2018 Walking Group Adventures

In 2018, the Walking With Kids Family Walking Group, made up of literally, our family, was born.  Here is a quick look at our walking year.  

Walking With Kids Family Nature Club and Walking Group
It all started with our first walk at Cumberland State Forest in February 2018. The older kids braved the Treetops ziplines while the younger kids joined us later for a walk through parts of the arboretum pine groves.
Centennial Park Wild Play Gardens Walking With Kids
In March, we headed to the Ian Potter Children's Wild Play Garden. The kids balanced on logs, made a shelter out of sticks, and splashed about at the water play area.
Sierra Blooms Floral Design walking with kids
In April, Jess and Pat of Sierra Blooms Floral Design shared their floral insights as we walked around Mt Tomah Botanical Gardens.
Waterfall Track Mt Wilson.
In May, we headed to the Waterfall Track in Mt Wilson. The waterfall was dry but the kids still had fun listening to their grandma talk about her own walks when she was a little girl.
Sierra Blooms Floral Design walking with kids
In June, we headed to the Jellybean Pools. The water was freezing to swim in but was perfect for mud play and impromptu sandstone art with Uncle Pat.
Providential Lookout Track walking with kids
In July, we headed to the Providential Lookout Track at the Royal National Park to catch a glimpse of the annual whale migration. We spotted six whales, a couple of which swam really close to the cliffs.
Gadyan Track Walking With Kids
In August, the kids blitzed the Gadyan Track in 30 minutes, leaving the 15 adults considering a second walk around the 750-metre loop.
Andrew at the Cathedral of Ferns walking with kids
Andrew couldn't help but hug the moss-covered towering trees of the Cathedral of Ferns Track in October. Some got goosebumps walking amongst ancient trees...
We ended the walking group year with a swim at the Jellybean Pools, finally warm enough in November. We reached a walking milestone for our four-year old walkers who walked the short track (bribed with a chocolate treat).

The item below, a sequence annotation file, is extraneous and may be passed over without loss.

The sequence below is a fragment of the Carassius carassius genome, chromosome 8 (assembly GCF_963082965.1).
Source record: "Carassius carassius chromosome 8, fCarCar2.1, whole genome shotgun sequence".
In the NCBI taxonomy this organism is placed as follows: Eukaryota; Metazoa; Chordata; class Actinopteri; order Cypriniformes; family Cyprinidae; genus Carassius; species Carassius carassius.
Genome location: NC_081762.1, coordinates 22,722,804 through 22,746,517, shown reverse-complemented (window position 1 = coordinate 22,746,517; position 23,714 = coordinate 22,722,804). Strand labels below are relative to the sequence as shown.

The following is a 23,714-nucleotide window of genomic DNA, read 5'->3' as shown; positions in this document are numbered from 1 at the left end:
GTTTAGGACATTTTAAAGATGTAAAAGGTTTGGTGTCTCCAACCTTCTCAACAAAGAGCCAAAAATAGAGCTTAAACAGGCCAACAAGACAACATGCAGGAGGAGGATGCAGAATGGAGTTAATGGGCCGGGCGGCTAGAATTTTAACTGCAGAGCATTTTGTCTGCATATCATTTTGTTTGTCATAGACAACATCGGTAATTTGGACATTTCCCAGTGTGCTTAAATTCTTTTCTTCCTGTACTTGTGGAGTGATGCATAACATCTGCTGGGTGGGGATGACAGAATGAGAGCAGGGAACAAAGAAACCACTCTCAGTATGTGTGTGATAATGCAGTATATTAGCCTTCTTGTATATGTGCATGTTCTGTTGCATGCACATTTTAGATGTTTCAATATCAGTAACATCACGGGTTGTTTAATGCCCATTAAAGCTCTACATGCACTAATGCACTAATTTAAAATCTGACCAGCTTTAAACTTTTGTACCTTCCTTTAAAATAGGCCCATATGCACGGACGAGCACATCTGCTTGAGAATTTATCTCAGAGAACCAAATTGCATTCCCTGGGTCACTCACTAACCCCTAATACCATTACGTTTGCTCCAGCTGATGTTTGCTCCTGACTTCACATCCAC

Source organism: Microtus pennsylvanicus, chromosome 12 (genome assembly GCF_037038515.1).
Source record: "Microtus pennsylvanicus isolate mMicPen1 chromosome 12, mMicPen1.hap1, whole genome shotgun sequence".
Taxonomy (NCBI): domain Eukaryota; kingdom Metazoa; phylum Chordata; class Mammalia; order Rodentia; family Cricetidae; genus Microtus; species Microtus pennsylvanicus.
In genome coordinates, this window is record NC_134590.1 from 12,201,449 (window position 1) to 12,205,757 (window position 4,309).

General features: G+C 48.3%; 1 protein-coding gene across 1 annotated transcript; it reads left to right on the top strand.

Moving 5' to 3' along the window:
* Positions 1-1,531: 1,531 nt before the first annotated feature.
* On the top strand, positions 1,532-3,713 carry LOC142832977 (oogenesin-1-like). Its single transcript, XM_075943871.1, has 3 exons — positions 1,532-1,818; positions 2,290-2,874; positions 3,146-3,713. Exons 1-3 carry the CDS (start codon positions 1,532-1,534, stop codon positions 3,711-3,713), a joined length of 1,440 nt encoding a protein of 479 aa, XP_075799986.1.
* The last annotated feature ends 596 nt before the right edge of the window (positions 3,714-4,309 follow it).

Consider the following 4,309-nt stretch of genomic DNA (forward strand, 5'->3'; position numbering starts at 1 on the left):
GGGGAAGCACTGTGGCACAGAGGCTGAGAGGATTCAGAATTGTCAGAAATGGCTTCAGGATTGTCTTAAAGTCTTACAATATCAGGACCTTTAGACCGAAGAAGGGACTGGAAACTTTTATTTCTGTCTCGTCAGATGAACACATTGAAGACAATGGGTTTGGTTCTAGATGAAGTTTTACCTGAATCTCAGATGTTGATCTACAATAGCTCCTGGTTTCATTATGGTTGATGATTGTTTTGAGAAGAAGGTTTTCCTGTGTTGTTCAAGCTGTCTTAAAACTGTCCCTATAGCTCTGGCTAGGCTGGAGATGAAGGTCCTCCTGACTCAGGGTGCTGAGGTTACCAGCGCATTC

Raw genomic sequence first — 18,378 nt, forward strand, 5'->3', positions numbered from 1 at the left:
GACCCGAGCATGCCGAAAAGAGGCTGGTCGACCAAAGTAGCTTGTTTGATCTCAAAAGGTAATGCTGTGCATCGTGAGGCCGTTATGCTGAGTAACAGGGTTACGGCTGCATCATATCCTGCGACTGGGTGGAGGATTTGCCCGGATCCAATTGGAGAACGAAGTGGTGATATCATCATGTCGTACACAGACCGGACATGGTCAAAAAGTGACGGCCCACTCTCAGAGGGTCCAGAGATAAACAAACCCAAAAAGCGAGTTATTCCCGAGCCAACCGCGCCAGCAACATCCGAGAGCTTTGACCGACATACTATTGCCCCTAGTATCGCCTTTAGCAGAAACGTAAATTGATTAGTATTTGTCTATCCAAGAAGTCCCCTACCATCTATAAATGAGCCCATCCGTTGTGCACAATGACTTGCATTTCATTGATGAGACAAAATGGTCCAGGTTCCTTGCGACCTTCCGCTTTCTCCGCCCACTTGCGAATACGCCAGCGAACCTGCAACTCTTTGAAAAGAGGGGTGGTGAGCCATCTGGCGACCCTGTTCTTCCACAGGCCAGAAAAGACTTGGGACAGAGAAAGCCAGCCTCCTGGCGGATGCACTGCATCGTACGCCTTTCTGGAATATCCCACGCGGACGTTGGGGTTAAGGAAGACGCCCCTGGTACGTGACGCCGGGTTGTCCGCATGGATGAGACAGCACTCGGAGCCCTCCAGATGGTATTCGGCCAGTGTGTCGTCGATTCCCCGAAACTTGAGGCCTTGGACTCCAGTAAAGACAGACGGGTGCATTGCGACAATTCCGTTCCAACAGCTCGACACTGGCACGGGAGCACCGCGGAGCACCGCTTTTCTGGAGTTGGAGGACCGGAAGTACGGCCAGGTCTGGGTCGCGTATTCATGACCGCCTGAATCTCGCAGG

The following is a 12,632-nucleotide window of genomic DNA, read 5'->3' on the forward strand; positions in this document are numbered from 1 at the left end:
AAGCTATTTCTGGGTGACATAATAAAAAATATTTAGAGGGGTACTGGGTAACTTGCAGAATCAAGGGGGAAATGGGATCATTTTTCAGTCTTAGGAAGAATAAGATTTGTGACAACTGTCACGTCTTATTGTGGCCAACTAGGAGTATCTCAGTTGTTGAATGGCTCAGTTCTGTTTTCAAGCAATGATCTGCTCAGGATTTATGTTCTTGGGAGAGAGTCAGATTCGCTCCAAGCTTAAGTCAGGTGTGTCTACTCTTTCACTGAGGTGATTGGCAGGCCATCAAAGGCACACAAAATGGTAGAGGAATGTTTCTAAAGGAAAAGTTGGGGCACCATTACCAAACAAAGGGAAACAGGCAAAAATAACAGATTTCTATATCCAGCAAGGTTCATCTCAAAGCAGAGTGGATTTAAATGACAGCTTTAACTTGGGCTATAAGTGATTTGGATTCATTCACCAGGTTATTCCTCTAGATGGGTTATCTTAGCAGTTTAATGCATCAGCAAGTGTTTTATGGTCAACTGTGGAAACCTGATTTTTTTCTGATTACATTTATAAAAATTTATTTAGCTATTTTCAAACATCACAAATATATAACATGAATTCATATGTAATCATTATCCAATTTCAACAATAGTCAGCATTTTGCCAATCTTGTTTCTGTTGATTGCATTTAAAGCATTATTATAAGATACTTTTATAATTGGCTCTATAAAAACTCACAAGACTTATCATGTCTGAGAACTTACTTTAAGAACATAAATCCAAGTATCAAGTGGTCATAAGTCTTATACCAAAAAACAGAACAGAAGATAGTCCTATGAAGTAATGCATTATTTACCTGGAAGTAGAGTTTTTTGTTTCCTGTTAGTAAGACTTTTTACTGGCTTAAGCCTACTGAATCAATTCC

Thank you to Mia and Roda for the reconnaissance trips throughout the year. You are both wonderful role models for the kids and you bring the best snacks. 

Berowra Waters Scramble with kids
We managed to pull off our first girls only walking and camping trip at Berowra Waters. Miss 5 had her share of climbing, scrambling, and squeezing through boulders before learning life skills from Mia like setting up a tent and starting a fire.
We spent a few weekends in winter with Roda scouting for Blue Mountains water holes. We'll continue our search in the cooler months of 2019 so we don't disturb the snakes cooling down at the water holes this summer.

Thank you to all the parents, grandparents, aunts, uncles, and friends who went on the walks this year. We really appreciate the gifts you provided to everyone in each walk: your time, your presence, your stories, and of course, your shared yummy post-walk snacks.  We hope to see you again in 2019 for more family walks and adventures!

Walking Together February Walk Update

This article was prepared by Mario who is an uncle to ten children in Australia alone! His passion for the great outdoors has been reinvigorated by sharing it with friends and family including the little ones. A seasoned hiker and the family’s tennis star, Mario joined the Family Walking Group February walk at the Cumberland State Forest, West Pennant Hills. 

Getting there

I’ve heard of “Cumberland forest” many times in maps, in road signs, and in random work discussions (as IBM HQ is located there).  But never did I know it was less than a 15-minute drive from my teenage home.   From the city, it was about a 35-minute drive, in easy early weekend traffic, via the M2 tollway.   

With plenty of “Treetop Reception” and “Treetop Parking” signs pointing in opposite directions, finding parking in this place may be confuzzling for first time goers.  If you do end up taking the detour to “Treetop parking”, think of it as a nice “warm-up”, as it’s about a 100 metre stroll to the Treetop Reception/Cafe Area, where the action begins.